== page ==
Updating drivers for

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Problems such as recordings freezing up, difficulty in selecting the correct, working input source or having the full range of input sources available, usually mean your sound device has faulty, outdated or inappropriate drivers.If this occurs it is important that the drivers are updated.Any drivers they offer will usually be generic drivers not matched to your particular motherboard. Note that basic plug 'n' play USB sound devices without a choice of inputs (like a USB microphone or a USB turntable or cassette deck) generally use the operating system's USB Audio Class drivers.If such a device is malfunctioning and the manufacturer does not offer special drivers, examine the USB cable and connections, or look in the device's or the operating system's control panels for issues with the device or with the Universal Serial Bus controllers. Windows users can try updating their drivers via Device Manager in the first instance, before looking for drivers on the internet.Expand "Sound, video and game controllers" by clicking on the arrow, then right-click over your sound device and choose Properties.Click on the "Driver" tab to check the driver provider, date and version.If you have a branded computer, go to the computer manufacturer's website.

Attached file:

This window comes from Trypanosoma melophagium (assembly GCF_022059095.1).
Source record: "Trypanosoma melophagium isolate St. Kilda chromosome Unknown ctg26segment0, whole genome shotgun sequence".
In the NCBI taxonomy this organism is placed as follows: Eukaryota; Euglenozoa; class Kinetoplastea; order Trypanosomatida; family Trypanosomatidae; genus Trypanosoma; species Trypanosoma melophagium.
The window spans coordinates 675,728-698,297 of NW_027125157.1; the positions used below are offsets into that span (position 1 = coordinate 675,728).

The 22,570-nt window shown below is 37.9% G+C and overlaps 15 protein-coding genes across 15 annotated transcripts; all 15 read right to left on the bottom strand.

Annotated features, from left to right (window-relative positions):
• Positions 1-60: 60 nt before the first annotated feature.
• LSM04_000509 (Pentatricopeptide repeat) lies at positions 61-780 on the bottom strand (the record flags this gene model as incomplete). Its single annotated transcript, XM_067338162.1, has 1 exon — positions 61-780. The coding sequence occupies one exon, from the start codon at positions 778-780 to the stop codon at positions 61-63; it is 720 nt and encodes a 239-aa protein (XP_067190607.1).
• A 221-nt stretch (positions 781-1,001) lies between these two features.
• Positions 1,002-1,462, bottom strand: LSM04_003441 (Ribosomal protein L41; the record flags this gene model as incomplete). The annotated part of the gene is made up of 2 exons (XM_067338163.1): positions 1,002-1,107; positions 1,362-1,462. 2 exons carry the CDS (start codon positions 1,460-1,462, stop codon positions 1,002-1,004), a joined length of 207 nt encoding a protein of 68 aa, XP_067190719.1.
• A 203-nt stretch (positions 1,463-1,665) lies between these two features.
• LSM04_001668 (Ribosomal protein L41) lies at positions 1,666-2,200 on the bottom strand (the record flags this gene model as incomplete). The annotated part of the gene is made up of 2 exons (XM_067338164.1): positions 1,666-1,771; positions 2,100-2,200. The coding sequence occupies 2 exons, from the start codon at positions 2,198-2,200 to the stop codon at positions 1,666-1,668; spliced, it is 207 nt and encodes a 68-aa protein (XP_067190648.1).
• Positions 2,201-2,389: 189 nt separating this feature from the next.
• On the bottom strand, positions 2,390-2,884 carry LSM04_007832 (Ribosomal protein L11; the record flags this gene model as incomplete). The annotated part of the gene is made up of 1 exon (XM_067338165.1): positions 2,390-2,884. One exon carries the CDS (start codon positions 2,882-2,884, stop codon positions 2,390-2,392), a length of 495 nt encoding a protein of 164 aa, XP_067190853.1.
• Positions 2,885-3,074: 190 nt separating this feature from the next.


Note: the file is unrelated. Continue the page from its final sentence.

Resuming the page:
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If you suspect a driver update problem, launch Device Manager from the Windows Control Panel.

To do this, you can use Device Manager on Windows, System Profiler on a Mac or the /lspci or /lsusb commands on Linux.

Device Manager can also try and update the drivers for you itself, and Windows users are strongly recommended to try this update facility as a first step - see Extra help for Windows users below.

You don't want drivers from Microsoft - in most cases these are only generic drivers, not specifically matched to your hardware.

This often leads to problems such as not being able to select the correct input, or recordings not being made correctly.

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